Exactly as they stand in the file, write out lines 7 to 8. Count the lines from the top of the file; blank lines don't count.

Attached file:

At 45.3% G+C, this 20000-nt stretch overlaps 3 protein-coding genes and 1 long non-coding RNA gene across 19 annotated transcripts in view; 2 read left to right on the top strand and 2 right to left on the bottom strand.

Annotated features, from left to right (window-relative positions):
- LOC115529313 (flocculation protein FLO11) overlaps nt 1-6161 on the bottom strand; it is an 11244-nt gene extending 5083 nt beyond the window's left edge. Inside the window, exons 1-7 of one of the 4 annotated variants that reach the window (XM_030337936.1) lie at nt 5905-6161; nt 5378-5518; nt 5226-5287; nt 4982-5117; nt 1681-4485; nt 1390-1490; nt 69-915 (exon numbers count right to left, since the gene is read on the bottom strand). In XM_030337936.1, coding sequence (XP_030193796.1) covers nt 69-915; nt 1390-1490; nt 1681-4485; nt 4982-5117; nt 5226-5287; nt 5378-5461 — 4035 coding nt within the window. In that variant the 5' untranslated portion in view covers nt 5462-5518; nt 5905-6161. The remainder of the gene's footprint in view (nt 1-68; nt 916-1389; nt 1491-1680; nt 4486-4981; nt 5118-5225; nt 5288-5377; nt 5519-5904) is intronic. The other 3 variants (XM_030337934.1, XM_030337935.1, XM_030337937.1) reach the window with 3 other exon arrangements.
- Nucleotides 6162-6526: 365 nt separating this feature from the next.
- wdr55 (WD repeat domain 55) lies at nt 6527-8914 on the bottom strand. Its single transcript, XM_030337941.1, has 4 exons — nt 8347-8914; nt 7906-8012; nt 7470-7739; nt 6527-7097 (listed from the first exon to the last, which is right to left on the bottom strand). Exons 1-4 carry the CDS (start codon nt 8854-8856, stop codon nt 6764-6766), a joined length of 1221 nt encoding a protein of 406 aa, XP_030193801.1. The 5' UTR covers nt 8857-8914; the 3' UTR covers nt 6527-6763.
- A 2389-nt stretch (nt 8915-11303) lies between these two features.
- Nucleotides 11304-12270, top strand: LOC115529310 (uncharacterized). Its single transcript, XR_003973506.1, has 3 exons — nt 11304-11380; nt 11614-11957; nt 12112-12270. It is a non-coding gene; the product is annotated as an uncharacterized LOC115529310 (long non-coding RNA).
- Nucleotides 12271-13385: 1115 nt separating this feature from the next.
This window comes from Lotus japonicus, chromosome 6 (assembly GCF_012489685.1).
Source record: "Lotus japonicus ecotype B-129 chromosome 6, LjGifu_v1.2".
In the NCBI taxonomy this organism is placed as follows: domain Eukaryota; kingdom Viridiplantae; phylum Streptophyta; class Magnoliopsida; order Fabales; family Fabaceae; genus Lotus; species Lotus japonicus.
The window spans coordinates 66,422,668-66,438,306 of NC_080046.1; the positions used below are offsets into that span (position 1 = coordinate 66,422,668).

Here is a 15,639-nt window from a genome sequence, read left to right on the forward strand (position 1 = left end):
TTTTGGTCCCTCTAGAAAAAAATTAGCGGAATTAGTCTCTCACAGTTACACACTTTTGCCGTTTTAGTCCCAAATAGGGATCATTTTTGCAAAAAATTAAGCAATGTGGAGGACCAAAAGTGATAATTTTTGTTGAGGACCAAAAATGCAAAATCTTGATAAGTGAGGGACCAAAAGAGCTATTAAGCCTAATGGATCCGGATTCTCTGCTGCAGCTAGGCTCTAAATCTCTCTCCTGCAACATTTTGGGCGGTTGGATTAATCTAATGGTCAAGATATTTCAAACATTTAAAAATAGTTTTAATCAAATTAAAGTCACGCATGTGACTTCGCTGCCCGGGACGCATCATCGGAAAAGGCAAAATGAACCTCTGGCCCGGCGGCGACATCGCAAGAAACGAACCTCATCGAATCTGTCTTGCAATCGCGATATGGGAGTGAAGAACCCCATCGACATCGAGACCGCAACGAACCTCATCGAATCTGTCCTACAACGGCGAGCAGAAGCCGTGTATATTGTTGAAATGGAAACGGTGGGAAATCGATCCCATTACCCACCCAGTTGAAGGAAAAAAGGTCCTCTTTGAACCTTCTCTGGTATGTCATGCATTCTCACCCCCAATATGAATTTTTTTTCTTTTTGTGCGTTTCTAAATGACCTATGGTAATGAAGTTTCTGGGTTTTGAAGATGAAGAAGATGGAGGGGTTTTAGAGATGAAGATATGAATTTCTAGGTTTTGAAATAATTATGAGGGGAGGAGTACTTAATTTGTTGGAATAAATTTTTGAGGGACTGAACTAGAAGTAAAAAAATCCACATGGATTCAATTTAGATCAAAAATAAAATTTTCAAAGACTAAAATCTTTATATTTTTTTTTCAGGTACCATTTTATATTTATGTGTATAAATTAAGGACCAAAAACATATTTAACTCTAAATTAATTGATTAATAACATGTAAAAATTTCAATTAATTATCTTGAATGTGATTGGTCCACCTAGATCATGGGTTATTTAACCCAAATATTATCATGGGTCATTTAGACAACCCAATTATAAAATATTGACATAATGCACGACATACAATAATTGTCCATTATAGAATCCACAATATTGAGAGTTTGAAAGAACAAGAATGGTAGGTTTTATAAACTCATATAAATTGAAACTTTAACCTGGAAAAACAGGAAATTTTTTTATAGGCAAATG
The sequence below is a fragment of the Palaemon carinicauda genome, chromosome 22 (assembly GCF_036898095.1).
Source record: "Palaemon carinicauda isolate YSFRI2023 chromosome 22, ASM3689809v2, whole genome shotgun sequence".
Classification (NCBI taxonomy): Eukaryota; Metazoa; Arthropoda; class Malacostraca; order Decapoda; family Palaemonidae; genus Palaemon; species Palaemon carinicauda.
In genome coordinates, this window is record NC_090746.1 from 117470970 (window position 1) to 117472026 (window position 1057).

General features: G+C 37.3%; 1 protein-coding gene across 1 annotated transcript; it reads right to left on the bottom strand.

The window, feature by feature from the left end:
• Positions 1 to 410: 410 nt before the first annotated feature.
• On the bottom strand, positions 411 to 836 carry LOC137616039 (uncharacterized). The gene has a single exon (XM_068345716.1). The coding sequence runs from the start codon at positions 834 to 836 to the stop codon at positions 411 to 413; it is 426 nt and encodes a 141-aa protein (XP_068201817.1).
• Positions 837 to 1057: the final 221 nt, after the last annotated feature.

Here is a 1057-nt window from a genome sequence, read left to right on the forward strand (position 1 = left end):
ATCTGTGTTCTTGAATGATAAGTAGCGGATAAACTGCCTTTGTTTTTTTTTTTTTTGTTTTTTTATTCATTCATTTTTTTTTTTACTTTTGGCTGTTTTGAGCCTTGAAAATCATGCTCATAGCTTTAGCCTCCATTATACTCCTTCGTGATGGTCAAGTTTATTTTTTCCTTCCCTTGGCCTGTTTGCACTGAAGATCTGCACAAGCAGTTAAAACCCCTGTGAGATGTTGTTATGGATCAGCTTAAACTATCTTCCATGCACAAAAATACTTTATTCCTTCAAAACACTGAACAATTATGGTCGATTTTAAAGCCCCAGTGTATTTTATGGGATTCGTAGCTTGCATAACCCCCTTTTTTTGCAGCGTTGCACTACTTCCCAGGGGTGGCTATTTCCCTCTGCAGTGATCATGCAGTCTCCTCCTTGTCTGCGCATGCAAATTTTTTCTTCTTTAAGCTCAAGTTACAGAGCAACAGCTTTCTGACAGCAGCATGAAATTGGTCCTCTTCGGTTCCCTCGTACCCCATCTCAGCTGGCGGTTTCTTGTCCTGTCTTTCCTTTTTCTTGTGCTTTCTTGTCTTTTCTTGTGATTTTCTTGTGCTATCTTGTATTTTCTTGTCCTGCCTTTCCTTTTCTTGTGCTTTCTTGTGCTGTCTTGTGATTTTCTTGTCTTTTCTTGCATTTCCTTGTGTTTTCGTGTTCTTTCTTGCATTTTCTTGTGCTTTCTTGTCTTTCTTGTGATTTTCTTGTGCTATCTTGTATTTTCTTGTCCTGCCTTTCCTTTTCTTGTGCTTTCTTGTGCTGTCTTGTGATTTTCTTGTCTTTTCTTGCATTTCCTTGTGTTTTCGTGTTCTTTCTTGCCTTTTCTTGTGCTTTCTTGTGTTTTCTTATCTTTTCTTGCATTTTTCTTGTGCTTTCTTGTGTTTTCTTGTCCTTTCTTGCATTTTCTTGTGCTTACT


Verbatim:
- Nucleotides 11304-12270, top strand: LOC115529310 (uncharacterized). Its single transcript, XR_003973506.1, has 3 exons — nt 11304-11380; nt 11614-11957; nt 12112-12270. It is a non-coding gene; the product is annotated as an uncharacterized LOC115529310 (long non-coding RNA).
- Nucleotides 12271-13385: 1115 nt separating this feature from the next.